There is a lot to share about Liam. When I first met Liam he was three years old, the same age as my daughter. He was a focused kid with a quick smile at humorous and silly things. It was a joy to joke around with Liam and say crazy things. He would say crazy things right back to me. It was fun to be with Liam. He was a gentle blend of very intense and extremely silly.
Liam was a pray-er. When I first heard Liam pray, it was in a home. Our home group makes it a priority for children to lead in prayer. When his family would visit our home group, Liam was sometimes shy about praying and sometimes quick to pray. Liam would offer his requests to God, always for other people. It was a joy to watch Liam bow his head, intertwine his fingers, and bring heaven and earth together in word.
Liam was a soccer player. When I first met Liam on the soccer field, he had never played before. He had a love for soccer, he had the equipment, and he had a family eager to surround him in this new adventure. I was his soccer coach along with my daughter Lizzie and their teammates (Nathan, Emery, Nicolas, and others).
When Liam had the soccer ball, I used to chase him like a Tie Fighter. This was a game I did with my own son, Nathan. I needed a way to get Liam out of slow intense focus and launch him into “light speed” toward the goal. It worked. The focused Liam and the silly Liam took to flight toward the goal. That year we all watched Liam score his first goal and his second goal and often many goals each game. It was fun to watch Liam run and play, score and laugh.
On the soccer field, we learned the rules through silly things we imagined. The goal box could not be entered and so it was a “Shark Pit.” The boundary line was a “cliff" that would drop the ball off into the sea. The soccer field was an outdoor world of fun and imagination. It was fun to watch Liam play his favorite game “kick the coach.” This was a game where all the kids chased the coaches dribbling their soccer balls. They would kick the ball at the coach, and coaches if hit had to take on the sound of the animal the player chose. Liam loved kicking me. It brought the serious task of learning to play soccer together with the silliness of life.
Liam was an artist. He had an artistic view of the world. There was attention to detail and yet there was also play and creativity. One must have both to look at this deadly serious world full of so many ridiculous things. His artwork was often described by parents and detailed by Liam. It was shown and given to friends. The creativity of his artwork brought photographers to his room and reporters to his bedside because it was an art that did something.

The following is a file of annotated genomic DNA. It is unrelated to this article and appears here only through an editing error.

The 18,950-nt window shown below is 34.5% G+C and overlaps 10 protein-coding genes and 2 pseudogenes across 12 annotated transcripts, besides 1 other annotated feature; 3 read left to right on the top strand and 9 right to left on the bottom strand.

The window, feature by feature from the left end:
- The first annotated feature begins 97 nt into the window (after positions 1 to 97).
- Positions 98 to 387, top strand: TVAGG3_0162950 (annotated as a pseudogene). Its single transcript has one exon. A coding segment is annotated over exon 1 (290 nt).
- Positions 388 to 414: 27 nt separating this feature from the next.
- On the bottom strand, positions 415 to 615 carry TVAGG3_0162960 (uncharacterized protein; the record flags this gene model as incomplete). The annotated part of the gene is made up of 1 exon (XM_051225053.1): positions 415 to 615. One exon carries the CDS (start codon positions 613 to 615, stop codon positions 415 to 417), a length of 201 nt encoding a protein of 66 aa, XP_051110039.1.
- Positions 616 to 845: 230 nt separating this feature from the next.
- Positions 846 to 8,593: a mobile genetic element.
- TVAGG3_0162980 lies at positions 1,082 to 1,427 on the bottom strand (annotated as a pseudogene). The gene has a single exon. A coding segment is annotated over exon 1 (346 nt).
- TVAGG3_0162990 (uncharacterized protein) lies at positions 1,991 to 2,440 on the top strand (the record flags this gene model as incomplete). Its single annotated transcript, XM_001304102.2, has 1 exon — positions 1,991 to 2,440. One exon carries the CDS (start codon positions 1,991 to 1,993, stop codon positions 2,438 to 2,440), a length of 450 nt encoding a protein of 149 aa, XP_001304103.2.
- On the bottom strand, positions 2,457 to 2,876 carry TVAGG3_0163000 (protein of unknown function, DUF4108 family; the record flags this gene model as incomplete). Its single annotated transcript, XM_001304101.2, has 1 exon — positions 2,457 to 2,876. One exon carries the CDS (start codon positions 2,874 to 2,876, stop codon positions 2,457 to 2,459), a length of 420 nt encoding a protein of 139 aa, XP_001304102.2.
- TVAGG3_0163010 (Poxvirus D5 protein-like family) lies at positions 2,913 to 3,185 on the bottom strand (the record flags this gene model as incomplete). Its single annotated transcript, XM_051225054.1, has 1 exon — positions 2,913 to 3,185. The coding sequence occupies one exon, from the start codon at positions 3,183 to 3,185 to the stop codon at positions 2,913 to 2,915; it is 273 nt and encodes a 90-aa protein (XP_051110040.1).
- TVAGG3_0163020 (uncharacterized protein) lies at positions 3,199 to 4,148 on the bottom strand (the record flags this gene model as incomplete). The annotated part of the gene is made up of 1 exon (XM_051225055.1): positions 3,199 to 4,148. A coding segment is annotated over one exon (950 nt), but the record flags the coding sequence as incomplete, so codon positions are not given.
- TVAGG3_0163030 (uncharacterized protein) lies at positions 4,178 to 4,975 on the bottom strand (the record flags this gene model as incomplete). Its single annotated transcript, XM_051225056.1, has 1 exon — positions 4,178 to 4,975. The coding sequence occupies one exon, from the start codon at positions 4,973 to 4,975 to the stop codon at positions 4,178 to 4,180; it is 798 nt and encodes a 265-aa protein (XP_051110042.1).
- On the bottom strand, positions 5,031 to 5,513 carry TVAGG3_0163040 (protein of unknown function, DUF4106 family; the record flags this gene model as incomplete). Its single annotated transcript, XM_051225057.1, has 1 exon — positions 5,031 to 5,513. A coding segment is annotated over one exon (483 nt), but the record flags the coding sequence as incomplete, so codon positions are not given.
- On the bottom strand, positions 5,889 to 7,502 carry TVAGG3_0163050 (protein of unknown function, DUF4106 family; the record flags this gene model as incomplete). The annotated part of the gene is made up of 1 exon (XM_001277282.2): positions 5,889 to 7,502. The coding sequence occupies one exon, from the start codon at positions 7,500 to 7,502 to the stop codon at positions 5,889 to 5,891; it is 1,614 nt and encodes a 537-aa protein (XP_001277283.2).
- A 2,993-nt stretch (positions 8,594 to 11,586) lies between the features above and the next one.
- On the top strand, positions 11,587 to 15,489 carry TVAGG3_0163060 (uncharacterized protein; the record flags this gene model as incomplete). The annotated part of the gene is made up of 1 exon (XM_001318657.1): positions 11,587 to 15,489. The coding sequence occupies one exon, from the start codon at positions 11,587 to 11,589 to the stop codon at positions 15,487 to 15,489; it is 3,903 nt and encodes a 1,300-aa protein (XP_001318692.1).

About a year ago, Liam was diagnosed with Leukemia – a rare and aggressive form of Leukemia. It meant that he spent a lot of time in isolation. It meant that he could not return to his soccer team. It meant that he could not be around as many of his friends. It meant that he could not return home. It meant that life was different. Life was still filled with family, friends, soccer, art, and games, but life was lived on a different schedule.
I didn’t intend to tell you about Liam being seriously silly or a soccer player or an artist. I wanted to tell you about what Liam began with his parents while in a hospital bed. He cared about the world. His concern for the world was focused on the needs of kids in Africa who did not have clean water.
Liam was quite aware of the money spent to fight his disease and keep him alive for as long as possible. He compared that to the little money that would be required to give other children something extremely basic – water. Liam had all the water he needed or wanted for watercolors, to turn his Gatorade into fluid, to wash the sleep out of his eyes, or brush his teeth. The thought of other kids having virtually no water, led him on a trail of questions to his parents, that resulted in launching Liam’s Wells in the summer of 2010.
Liam’s Wells was his attempt to do something from his hospital room to bring water to others across the globe. Liam’s illness and Liam’s resolve brought people and money together and saw the completion of at least three new water wells. It was a joy to watch Liam live outside of his body and his life.
Last week, just a few days after his seventh birthday, Liam’s body ended the fight. With treatments long since exhausted but chased to their complete end in Nashville, his life, as we knew it, was over.